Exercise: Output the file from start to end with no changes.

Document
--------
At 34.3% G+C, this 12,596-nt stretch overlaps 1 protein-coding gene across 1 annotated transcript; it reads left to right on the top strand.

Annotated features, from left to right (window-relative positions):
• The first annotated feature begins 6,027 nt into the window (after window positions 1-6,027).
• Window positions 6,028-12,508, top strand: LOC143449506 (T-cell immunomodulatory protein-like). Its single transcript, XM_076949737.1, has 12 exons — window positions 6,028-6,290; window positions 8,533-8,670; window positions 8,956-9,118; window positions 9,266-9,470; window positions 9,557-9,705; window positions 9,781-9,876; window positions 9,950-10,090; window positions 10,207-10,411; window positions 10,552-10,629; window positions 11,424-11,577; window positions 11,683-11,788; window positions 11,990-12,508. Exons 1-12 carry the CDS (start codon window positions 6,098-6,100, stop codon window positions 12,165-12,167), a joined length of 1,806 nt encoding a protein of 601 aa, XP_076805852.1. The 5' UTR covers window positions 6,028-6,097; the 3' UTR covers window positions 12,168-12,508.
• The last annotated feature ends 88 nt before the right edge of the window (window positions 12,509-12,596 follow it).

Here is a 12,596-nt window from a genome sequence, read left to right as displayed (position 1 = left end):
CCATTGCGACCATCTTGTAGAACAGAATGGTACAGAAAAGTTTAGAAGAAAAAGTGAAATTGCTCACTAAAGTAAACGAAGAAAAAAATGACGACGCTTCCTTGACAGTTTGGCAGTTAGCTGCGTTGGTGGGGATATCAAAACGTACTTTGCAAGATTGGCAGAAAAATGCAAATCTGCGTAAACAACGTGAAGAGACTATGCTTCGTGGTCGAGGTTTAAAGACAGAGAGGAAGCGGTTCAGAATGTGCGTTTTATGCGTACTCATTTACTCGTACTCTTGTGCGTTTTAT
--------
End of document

At 34.3% G+C, this 12,596-nt stretch overlaps 1 protein-coding gene across 1 annotated transcript; it reads left to right on the top strand.

Annotated features, from left to right (window-relative positions):
• The first annotated feature begins 6,027 nt into the window (after window positions 1-6,027).
• Window positions 6,028-12,508, top strand: LOC143449506 (T-cell immunomodulatory protein-like). Its single transcript, XM_076949737.1, has 12 exons — window positions 6,028-6,290; window positions 8,533-8,670; window positions 8,956-9,118; window positions 9,266-9,470; window positions 9,557-9,705; window positions 9,781-9,876; window positions 9,950-10,090; window positions 10,207-10,411; window positions 10,552-10,629; window positions 11,424-11,577; window positions 11,683-11,788; window positions 11,990-12,508. Exons 1-12 carry the CDS (start codon window positions 6,098-6,100, stop codon window positions 12,165-12,167), a joined length of 1,806 nt encoding a protein of 601 aa, XP_076805852.1. The 5' UTR covers window positions 6,028-6,097; the 3' UTR covers window positions 12,168-12,508.
• The last annotated feature ends 88 nt before the right edge of the window (window positions 12,509-12,596 follow it).

Here is a 12,596-nt window from a genome sequence, read left to right as displayed (position 1 = left end):
CCATTGCGACCATCTTGTAGAACAGAATGGTACAGAAAAGTTTAGAAGAAAAAGTGAAATTGCTCACTAAAGTAAACGAAGAAAAAAATGACGACGCTTCCTTGACAGTTTGGCAGTTAGCTGCGTTGGTGGGGATATCAAAACGTACTTTGCAAGATTGGCAGAAAAATGCAAATCTGCGTAAACAACGTGAAGAGACTATGCTTCGTGGTCGAGGTTTAAAGACAGAGAGGAAGCGGTTCAGAATGTGCGTTTTATGCGTACTCATTTACTCGTACTCTTGTGCGTTTTAT